Seeing cork tear and crumble as you heave on the corkscrew is enough to bring an oath to the lips, the cork sometimes seems out to frustrate our primary goal – drinking the contents of the bottle. A horizontally stored bottle will keep a cork moist through contact with the wine – the cork’s integrity is retained and it should remain whole when removed.
Dried out corks can tear before they are entirely removed from the bottle neck. When this happens push the corkscrew back into the remains of the cork but at a shallow angle – as if you are trying to get the corkscrew through the cork and through the neck of the bottle. Then gently pull on the corkscrew so as not to create more cork crumb on the way.
Sometimes that last bit of cork doesn’t want to come out, so give up trying to remove it and push it into the bottle using your finger or the end of a pencil.
In his book How to enjoy your wine wine author Hugh Johnson describes a device called a claw – three bits of bent wire which can be used to hook bits of cork out of a bottle. Unfortunately I can’t find anyone who still sells this useful looking device, so why not get the grandchildren to bend bits of wire coat hanger and make you one.
Corks can still flummox us when we try and push them back to seal a half-finished bottle of wine – they either refuse to go in at all (more common with plastic corks) or break. If you don’t have an expandable rubber bottle sealer (readily available in packs of three from supermarkets) then cover the open bottle with a double layer of cling film secured in place with an elastic band. This will keep out the air and the flies until you finish the wine tomorrow. If your half empty bottle contains port wine you could always pour the remainder into the cut-glass decanter you’ve been meaning to use since last Christmas and continue that ‘pleasurable’ tradition of passing it to the left, or is it the right?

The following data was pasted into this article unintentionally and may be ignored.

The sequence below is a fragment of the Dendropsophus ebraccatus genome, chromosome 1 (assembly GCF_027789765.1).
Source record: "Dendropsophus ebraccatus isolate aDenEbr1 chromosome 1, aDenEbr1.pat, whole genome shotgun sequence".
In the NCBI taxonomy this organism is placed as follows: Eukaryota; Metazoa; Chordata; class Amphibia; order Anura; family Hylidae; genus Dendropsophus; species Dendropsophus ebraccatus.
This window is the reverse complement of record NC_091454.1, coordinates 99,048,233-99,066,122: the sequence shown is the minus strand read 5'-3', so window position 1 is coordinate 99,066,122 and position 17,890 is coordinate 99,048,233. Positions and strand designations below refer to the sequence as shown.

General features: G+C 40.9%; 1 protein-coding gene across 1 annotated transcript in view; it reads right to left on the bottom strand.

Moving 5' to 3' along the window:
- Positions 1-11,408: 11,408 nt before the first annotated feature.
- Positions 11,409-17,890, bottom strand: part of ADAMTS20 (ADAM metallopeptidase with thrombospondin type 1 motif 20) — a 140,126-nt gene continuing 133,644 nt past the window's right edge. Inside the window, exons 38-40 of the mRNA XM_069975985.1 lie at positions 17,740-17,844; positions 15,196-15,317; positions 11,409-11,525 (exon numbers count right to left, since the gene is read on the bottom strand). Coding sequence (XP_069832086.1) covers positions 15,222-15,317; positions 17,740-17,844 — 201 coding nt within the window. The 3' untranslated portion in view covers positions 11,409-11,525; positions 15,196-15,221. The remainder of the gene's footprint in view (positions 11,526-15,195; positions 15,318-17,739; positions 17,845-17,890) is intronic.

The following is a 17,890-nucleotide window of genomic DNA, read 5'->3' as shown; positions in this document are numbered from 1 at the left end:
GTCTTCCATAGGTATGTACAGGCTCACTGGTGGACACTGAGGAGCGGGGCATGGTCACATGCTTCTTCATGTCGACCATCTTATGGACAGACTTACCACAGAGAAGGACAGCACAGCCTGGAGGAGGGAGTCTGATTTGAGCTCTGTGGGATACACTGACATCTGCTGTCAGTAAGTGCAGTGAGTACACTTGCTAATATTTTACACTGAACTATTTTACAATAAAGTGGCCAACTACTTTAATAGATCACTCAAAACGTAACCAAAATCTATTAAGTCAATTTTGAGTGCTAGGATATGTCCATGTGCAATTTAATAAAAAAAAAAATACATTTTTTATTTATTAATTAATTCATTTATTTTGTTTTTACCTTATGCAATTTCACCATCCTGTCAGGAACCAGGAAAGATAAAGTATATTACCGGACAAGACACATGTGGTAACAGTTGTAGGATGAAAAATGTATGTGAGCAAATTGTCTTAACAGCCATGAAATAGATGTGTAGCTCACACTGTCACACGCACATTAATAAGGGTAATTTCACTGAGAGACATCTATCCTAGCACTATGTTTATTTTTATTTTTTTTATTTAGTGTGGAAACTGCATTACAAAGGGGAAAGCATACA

PG Wine Reviews
Asda Extra Special Italian Soave Classico 2014
When the wine smells like apples baked in their skins you can bet the taste will be equally as enjoyable – and it is with butter, lemons and nuts.
Terres de Galets French Côtes du Rhône 2014
£5.50 Sainsbury’s (down from £7 until May 17)
A light-bodied red that smells and tastes of cherry and violets.
Extra Special New Zealand Pinot Noir 2013
Leave this wine open for half anf hour before you drink it to reveal its underlying strawberry flavours.
Denbies Vineyard Select English Pinot Gris 2014
£16.95 Denbies Vineyard, Surrey (online or in person)
A delicate and creamy white wine with additional flavours of apple and biscuit. Nicely made.
Penfolds Australian Bin 8 Cabernet Shiraz 2013
Smooth blackcurrant flavours with a touch of spice – but watch out for the 14.5% alcohol.
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© Paula Goddard 2016 www.paulagoddard.com